If a company exports war material in accordance with the WMA or goods in accordance with the GCA, i.e. it has the corresponding authorization from SECO to do so, and carries out maintenance, servicing or repair in close connection therewith, the company is not obliged to declare these activities, provided the export would still be permissible at the time the activities were carried out (Art. 8a OPSA).

Companies subject to the reporting obligation also have a duty to document and cooperate with regard to their activities. The Political Directorate of the Federal Department of Foreign Affairs, as the competent authority, initiates an investigation procedure, among other things, if there are indications that the reported activity conflicts with the purposes of the PSSA.


IV. Legal Prohibitions and Penalties

The PSSA prohibits companies covered by the scope of application from directly participating in hostilities, i.e. recruiting, training, placing or making available personnel in Switzerland for this purpose (Art. 8 para. 1 PSSA).

An additional prohibition exists with regard to the provision of security services or related services from Switzerland, where it can be assumed that their recipients use them in the context of the commission of serious human rights violations (Art. 9 PSSA).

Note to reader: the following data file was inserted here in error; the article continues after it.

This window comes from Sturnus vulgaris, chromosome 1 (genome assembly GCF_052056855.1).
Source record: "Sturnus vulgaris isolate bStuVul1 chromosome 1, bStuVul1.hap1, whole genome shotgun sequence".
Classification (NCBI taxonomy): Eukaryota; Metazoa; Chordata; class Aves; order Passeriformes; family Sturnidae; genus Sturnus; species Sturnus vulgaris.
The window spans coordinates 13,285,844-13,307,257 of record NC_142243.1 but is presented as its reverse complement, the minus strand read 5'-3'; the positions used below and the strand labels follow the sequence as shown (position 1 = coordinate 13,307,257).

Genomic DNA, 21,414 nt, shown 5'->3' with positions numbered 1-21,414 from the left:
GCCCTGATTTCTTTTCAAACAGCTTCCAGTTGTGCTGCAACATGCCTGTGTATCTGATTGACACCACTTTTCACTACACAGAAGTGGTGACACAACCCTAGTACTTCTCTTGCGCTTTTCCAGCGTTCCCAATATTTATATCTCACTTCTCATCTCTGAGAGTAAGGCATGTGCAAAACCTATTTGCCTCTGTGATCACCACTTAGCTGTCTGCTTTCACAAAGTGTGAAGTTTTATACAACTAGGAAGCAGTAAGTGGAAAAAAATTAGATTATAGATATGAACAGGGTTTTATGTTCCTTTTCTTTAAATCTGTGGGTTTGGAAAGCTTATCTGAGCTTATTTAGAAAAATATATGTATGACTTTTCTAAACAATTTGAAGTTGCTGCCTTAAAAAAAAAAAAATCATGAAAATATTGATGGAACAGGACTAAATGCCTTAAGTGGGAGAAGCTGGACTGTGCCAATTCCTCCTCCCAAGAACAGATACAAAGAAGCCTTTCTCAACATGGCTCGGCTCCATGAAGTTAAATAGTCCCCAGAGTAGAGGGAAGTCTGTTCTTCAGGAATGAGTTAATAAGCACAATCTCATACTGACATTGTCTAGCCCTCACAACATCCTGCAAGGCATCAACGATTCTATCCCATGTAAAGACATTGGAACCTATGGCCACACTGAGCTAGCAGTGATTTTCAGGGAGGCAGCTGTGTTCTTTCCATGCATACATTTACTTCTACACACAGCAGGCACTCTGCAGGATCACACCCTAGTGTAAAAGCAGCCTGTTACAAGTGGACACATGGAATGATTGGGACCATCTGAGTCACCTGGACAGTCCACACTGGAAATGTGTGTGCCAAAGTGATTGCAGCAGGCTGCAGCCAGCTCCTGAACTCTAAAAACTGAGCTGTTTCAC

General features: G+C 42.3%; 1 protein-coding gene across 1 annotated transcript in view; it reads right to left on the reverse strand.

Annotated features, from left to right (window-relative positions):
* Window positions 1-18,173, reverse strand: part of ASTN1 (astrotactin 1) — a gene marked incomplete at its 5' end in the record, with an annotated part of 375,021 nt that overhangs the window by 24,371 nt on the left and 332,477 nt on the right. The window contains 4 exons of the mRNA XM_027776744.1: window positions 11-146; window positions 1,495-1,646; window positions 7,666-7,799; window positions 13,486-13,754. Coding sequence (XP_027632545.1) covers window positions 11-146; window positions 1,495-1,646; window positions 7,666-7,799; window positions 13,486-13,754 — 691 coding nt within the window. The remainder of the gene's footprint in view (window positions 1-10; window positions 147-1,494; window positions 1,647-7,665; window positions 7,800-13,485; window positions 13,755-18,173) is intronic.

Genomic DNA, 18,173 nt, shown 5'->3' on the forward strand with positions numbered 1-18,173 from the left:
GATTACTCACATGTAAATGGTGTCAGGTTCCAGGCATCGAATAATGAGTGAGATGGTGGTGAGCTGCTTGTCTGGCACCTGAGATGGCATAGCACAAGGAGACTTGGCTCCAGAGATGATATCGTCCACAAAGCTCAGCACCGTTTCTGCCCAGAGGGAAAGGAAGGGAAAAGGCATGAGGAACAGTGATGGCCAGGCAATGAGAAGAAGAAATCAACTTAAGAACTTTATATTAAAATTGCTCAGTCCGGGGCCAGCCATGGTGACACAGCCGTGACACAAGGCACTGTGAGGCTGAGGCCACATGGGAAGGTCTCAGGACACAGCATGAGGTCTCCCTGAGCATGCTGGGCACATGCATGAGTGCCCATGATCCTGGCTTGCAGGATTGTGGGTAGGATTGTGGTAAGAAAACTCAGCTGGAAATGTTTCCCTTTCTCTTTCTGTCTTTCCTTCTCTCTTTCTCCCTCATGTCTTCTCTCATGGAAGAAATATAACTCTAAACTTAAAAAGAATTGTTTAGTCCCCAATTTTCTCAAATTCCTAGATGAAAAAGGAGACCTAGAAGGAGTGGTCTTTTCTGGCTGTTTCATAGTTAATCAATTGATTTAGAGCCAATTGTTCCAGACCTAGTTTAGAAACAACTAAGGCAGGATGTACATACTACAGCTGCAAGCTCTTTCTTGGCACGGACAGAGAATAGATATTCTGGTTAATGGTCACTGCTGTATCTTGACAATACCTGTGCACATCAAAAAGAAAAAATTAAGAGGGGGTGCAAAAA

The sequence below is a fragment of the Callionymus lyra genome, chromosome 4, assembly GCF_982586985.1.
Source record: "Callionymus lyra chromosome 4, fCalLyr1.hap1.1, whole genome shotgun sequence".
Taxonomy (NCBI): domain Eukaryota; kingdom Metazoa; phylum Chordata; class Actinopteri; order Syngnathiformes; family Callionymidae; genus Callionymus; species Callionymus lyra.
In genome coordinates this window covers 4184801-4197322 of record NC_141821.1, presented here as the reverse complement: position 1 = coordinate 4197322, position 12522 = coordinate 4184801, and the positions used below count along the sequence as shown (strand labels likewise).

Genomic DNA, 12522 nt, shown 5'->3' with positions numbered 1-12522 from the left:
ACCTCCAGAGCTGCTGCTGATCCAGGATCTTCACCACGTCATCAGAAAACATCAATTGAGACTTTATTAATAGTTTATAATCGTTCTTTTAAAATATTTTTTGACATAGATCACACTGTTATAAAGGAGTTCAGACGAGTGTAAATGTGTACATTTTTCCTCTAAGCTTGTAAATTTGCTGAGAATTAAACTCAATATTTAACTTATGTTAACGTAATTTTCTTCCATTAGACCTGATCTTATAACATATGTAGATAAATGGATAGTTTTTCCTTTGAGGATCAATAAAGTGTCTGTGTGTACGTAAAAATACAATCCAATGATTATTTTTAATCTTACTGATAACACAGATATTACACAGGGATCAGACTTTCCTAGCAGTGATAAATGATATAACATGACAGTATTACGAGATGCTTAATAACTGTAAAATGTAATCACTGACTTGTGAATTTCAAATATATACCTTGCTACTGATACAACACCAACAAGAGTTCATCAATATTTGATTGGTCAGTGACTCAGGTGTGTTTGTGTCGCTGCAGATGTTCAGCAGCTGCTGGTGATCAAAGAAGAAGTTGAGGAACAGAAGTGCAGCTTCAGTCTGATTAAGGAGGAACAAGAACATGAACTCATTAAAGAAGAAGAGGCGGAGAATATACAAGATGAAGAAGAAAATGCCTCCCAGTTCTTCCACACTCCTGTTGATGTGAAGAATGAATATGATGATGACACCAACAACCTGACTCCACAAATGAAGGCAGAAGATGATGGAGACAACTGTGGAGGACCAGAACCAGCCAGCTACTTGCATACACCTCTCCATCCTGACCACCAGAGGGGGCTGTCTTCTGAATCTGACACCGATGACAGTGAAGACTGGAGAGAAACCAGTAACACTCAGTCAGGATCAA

Violation of either of these prohibitions is punishable by imprisonment of up to three years or a fine (Art. 21 para. 1 PSSA). Violation of the reporting obligation is punishable by imprisonment of up to one year or a fine (Art. 23 para. 1 lit. a PSSA).

Companies that supply products and services to armed or security forces should therefore examine very carefully whether they may fall within the scope of the PSSA.

MME Compliance AG supports companies in the analysis of possible PSSA reporting duties as well as the implementation of necessary compliance programs.

March 2021 | Authors: Raphael Brunner, Peter Henschel, David Meirich